First 3 People to Answer a Discussion Question in the Comments Section Below Win a FREE eBook Edition of This Is Between Us!


For This Is Between Us by Kevin Sampsell

Chronicling five years of a troubled romance, This Is Between Us offers an intimate view of one couple’s struggle—from the illicit beginnings of sexual obsession to the fragile architecture of a pieced-together family. Full of sweet moments, emotional time bombs, unexpected humor, and blunt sexuality, the daily life of this man and woman, both recently divorced, with children and baggage in tow, emerges in all of its complexity. In this utterly engrossing debut novel, Kevin Sampsell delivers a confessional tale of love between two resilient people who have staked their hearts on each other. 

“Sampsell’s novel This Is Between Us is an excellent, very funny and very creepy story of a relationship. It’s narrated by a man who’s telling the story to his girlfriend, who the book’s about. This is the sort of book you should blank out an afternoon for, because you’ll want to read the whole thing all at once.” —The Stranger

“Sampsell moves on from the personal essays of his book A Common Pornography, and gives readers this sad and sweet tale of a love that doesn’t seem right.” —Flavorwire (picked This Is Between Us as a 10 Must-Read Books for November)

“The warmer moments in this novel have all the real-life glow of a flowering relationship. Sampsell’s crafting of these scenes is commendable. He is unafraid of the ‘unmentionables,’ and gracefully and bravely takes on these characters’ many sex scenes…” —Bustle

“It makes for a reading experience that feels both uncomfortably voyeuristic and engrossingly personal. This Is Between Us is a remarkable achievement.” —Joseph Riippi, Tweeds: Magazine of Literature and Art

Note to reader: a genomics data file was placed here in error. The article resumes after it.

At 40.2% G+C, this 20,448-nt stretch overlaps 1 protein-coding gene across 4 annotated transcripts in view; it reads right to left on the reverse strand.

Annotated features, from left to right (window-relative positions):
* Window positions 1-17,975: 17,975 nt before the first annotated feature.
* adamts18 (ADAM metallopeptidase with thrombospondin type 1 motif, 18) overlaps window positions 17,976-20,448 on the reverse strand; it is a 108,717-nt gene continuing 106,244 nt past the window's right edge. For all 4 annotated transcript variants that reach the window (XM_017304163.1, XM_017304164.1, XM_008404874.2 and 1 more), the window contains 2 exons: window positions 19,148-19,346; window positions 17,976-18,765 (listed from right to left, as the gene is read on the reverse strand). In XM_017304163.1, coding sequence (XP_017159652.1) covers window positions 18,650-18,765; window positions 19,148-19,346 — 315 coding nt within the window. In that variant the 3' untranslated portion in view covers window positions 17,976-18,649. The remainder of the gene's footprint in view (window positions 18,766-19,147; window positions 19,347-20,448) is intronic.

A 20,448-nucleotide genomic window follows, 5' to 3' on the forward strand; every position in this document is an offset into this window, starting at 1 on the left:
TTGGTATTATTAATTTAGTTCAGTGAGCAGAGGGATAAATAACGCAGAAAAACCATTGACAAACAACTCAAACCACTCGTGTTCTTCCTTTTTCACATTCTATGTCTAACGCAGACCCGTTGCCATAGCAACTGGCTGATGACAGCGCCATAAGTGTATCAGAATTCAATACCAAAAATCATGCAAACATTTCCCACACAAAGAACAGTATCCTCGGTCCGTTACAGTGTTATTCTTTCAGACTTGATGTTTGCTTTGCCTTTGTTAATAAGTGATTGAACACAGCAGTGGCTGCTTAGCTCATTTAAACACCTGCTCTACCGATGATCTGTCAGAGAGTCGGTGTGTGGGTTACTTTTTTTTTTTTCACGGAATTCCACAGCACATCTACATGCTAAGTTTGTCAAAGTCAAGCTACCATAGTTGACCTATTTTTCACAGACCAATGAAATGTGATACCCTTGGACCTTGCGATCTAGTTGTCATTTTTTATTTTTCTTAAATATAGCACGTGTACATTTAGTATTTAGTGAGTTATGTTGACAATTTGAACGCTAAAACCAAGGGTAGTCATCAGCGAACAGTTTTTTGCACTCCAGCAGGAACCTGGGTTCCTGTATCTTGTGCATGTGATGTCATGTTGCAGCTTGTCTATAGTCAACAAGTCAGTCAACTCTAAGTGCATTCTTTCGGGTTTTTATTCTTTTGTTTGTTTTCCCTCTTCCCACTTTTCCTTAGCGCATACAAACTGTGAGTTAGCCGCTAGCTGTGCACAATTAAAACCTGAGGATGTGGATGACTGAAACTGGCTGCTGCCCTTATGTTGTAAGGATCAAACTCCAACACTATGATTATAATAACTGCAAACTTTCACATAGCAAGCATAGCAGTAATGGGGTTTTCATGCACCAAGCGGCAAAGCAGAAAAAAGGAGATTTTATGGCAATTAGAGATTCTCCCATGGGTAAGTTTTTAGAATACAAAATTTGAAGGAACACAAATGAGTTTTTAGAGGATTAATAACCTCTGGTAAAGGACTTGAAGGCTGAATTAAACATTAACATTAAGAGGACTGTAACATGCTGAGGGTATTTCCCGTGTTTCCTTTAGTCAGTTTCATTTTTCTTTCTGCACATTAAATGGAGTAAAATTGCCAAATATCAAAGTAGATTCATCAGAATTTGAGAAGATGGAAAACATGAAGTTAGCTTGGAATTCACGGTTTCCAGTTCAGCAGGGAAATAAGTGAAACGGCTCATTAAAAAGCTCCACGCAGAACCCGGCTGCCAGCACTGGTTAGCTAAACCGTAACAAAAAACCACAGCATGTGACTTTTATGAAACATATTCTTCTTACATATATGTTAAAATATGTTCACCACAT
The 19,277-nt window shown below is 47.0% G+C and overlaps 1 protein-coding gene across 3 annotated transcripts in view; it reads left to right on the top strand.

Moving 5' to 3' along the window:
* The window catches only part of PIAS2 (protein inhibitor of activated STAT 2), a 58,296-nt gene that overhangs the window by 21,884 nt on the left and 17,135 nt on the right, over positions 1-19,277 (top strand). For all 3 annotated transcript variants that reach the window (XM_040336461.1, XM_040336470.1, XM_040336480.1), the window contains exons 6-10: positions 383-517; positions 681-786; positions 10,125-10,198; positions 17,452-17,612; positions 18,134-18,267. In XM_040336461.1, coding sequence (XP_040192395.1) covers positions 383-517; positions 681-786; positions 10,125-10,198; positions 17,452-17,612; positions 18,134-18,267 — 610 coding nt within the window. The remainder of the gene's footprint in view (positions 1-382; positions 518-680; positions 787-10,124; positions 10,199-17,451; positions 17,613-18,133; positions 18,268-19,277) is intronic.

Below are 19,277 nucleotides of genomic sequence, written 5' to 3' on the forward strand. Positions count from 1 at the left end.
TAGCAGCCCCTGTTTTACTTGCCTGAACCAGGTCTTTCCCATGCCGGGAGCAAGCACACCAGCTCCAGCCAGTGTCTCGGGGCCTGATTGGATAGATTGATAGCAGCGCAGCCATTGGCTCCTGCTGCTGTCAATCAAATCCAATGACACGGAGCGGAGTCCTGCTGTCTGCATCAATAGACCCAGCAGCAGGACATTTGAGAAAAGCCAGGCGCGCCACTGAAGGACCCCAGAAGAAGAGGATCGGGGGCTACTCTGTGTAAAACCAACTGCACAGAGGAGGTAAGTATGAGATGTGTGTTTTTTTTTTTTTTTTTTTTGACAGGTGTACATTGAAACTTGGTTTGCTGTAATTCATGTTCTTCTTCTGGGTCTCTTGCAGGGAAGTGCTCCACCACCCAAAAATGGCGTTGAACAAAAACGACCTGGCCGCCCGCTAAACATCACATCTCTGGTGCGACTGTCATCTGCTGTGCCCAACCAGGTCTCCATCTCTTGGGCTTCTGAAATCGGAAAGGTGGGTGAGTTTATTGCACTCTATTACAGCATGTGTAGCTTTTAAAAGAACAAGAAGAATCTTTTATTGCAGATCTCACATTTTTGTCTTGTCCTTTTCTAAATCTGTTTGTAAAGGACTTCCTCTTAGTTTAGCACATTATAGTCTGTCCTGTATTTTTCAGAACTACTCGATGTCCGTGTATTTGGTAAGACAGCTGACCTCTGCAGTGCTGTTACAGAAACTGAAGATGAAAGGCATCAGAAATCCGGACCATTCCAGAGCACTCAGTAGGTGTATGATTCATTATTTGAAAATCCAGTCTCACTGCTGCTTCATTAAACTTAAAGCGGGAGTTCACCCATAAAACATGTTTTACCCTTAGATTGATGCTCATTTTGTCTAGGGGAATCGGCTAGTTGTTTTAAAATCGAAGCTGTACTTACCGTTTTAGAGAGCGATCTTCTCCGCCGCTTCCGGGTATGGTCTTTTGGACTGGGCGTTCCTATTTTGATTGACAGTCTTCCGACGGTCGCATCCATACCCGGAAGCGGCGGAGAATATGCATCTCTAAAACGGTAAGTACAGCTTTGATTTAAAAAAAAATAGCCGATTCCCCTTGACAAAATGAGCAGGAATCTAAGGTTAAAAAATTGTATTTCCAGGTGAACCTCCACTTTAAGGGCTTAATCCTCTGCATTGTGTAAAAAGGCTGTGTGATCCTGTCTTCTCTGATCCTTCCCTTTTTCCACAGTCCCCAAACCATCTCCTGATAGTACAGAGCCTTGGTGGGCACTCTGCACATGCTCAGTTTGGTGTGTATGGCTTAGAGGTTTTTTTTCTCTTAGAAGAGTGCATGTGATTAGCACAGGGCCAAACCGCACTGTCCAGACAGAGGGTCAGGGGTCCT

“Well written . . . . consisting of telling moments and epiphanies rendered in precise, poetic prose.” —Publishers Weekly

“Sampsell’s phrasing and imagery never fall short of wonderfully surprising or equally heartbreaking.” The Austin Review 

This Is Between Us lets the reader under the covers of what it means to be in human relationships—not the lame-o story everyone so desperately wants to smoothly fit within, but the crumpled and stained and yet still beautiful version we actually live. Kevin Sampsell has written the pieces of our glorious failures and fleeting victories with such poignancy my head and my heart are laughing, bleeding, and, above all, dreaming onward. You want this book more than facebook and chocolate. I love it with my whole body.” —Lidia Yuknavitch, The Chronology of Water


For A Common Pornography by Kevin Sampsell

“Sampsell shares loneliness with such intensity that his book almost defeats it—both his and yours. Five stars.” — TIME OUT NEW YORK